For a fun thought experiment, we sometimes ponder what life today would look like from the eyes of someone born a few hundred years ago. The telescopic nature of mankind’s achievements means that with each passing year, we grow exponentially in our development. This would likely render us all but unrecognizable to that hypothetical time traveler.
And he or she would likely be enthralled by our medicines, our convenience of communication, or our logistics and click-of-a-button shopping. But at the same time, we sometimes imagine, would she not be horrified by some things as well?
Imagine the reaction to seeing families at dinner all glued to their phones. Children in the park playing with devices instead of the monkey bars. Kids glued to television sets like zombies. You get the idea.
Two Hours Per Day Is a Good Benchmark
Screens are ubiquitous now, and while they serve a great many functions when it comes to education, hopeful parents must be careful not to allow vulnerable children to over indulge. While there are great language learning games, educational shows like Sesame Street to enjoy, and a bevy of other useful educational electronics, the science regarding screen time and children makes us a little uneasy, to say the least.
Studies show that kids with televisions in their bedrooms do worse in school, but the scariness doesn’t stop there. More than two hours a day of screen time is also associated with low sociability, obesity, and a slew of behavioral problems.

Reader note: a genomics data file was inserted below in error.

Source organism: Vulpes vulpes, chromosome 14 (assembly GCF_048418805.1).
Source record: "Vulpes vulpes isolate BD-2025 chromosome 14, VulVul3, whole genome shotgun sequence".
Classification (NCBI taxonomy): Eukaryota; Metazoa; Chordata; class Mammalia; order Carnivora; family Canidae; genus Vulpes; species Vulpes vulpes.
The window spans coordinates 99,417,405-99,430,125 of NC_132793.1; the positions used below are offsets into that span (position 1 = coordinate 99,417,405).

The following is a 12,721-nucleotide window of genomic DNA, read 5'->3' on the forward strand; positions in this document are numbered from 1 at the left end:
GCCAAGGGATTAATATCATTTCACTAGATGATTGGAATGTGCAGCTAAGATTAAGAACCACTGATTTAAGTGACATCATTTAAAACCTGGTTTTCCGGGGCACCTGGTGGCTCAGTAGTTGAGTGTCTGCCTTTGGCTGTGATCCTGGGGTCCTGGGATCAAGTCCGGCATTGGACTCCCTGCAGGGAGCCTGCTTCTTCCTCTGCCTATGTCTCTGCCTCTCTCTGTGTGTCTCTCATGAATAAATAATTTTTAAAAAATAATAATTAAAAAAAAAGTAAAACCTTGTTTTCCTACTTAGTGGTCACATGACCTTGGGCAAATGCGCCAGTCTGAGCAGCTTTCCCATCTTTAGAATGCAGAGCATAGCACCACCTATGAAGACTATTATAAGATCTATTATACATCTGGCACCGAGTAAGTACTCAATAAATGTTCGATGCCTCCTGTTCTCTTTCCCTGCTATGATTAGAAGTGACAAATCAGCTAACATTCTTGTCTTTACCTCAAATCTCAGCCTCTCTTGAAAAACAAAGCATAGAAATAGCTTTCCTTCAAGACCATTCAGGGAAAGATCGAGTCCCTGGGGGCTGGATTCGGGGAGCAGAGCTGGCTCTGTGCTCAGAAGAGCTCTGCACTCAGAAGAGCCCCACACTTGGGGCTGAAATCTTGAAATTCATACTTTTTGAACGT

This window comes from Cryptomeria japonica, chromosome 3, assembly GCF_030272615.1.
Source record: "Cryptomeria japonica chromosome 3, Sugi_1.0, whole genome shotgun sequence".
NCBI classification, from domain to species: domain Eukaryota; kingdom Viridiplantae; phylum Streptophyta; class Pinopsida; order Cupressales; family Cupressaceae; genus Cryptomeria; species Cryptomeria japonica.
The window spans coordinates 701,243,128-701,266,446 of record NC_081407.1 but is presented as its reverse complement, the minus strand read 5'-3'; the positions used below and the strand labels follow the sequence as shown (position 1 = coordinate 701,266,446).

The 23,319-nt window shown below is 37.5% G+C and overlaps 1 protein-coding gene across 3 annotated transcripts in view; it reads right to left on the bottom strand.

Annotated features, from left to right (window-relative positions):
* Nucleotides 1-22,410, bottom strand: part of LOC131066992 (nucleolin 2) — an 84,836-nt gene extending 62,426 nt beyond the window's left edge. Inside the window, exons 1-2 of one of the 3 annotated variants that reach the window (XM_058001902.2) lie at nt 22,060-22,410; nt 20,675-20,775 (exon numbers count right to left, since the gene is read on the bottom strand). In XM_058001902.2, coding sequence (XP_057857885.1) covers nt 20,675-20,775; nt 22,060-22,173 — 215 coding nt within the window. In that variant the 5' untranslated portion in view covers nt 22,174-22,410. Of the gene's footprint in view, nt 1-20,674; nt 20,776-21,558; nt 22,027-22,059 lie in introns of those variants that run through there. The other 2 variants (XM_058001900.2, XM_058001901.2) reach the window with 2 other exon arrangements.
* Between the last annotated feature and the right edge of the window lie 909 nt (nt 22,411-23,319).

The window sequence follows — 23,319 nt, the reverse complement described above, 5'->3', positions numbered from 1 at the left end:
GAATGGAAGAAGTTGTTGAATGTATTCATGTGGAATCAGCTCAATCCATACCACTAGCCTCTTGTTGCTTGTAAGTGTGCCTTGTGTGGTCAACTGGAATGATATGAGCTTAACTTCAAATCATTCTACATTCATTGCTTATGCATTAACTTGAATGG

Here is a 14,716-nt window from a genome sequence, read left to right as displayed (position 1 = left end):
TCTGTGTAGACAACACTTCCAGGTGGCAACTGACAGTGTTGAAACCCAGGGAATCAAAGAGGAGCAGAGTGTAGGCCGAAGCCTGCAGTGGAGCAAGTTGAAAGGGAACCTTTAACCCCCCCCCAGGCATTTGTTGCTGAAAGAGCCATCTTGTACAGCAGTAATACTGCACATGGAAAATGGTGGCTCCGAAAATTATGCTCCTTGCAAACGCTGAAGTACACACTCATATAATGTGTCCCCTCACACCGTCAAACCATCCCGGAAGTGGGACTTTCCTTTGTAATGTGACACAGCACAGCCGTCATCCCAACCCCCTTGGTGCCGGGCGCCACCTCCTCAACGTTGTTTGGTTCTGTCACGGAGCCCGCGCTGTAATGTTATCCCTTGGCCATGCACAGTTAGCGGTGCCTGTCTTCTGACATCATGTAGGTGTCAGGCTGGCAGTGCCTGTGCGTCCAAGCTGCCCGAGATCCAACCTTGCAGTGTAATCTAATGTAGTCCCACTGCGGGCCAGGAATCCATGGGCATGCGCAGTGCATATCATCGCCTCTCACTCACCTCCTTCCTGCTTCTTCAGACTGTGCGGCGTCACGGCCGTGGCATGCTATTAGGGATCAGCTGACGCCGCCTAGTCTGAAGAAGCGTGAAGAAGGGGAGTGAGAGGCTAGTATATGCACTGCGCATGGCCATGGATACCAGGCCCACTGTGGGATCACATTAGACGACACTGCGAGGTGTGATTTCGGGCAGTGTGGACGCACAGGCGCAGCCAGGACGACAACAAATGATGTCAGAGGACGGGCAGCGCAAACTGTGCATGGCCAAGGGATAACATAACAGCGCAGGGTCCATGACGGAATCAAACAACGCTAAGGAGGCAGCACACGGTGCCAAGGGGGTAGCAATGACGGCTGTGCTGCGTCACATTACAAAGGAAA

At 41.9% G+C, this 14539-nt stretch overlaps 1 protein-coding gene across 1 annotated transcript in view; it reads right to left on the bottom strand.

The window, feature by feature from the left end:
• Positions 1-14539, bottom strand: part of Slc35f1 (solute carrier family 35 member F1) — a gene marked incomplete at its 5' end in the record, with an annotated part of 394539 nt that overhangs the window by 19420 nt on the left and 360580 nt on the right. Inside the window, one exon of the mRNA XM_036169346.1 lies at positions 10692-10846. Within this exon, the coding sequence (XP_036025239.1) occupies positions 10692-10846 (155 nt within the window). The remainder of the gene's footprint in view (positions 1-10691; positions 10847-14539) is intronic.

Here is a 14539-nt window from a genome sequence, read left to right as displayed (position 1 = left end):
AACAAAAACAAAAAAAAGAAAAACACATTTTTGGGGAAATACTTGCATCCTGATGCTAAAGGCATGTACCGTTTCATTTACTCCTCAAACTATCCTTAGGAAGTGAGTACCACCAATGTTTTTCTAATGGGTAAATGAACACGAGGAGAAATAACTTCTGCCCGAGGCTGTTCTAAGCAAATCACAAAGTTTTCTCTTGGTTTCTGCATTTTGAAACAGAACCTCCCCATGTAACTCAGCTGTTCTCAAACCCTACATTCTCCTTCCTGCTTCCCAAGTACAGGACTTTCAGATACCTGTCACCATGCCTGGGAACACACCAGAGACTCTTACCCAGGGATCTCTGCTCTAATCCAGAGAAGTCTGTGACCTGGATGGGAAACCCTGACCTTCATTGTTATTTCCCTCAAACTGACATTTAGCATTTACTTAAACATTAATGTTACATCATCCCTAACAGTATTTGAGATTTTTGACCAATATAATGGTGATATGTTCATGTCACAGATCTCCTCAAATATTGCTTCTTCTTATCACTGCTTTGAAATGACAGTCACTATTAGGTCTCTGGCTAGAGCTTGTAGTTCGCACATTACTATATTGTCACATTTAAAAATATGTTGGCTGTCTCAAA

Setting Limits And Creating A Good Example
So, how do you go about getting your young children to cut down on screen time and spend more time reading and doing other activities that experts agree represent a net positive for their intellectual development?
First things first: parents must learn to lead by example by demonstrating a healthy relationship with electronics at home. This may be easier said than done in a world that demands ever increasing levels of connectivity from young professionals, but simply keep in mind how much your son or daughter models their behavior, hobbies, and interests after the person they look up to the most.
Secondly, you must set about the difficult but profound work of finding things off screen that inspire your child’s interest and joy. We talk at length about this in our blog on parenting in the digital age, but we feel that the challenge of education should start with the goal of finding things that a child considers “fun”, but which also have some sort of educational application.
Physical Books Are Always a Healthy Way to Engage Children
Personalized children’s books are a great way to compete with the tailored, engaging personalization that video games provide. Research has shown that learning to love reading from an early age is heavily correlated with better academic outcomes later in life. Inspiring passion for the written word in young children will make restricting screen time a lot easier. Fill their room up with books, the research shows, and they will naturally gravitate towards reading and other academically helpful activities.
It certainly wouldn’t be all doom and gloom for our hypothetical time traveler. Surely this person would smile to see the relative comfort and safety most children now enjoy! In this new year we encourage you to regularly set aside a few phone-restricted hours and read a book with your little boy and girl, and remember how much we have to be thankful for!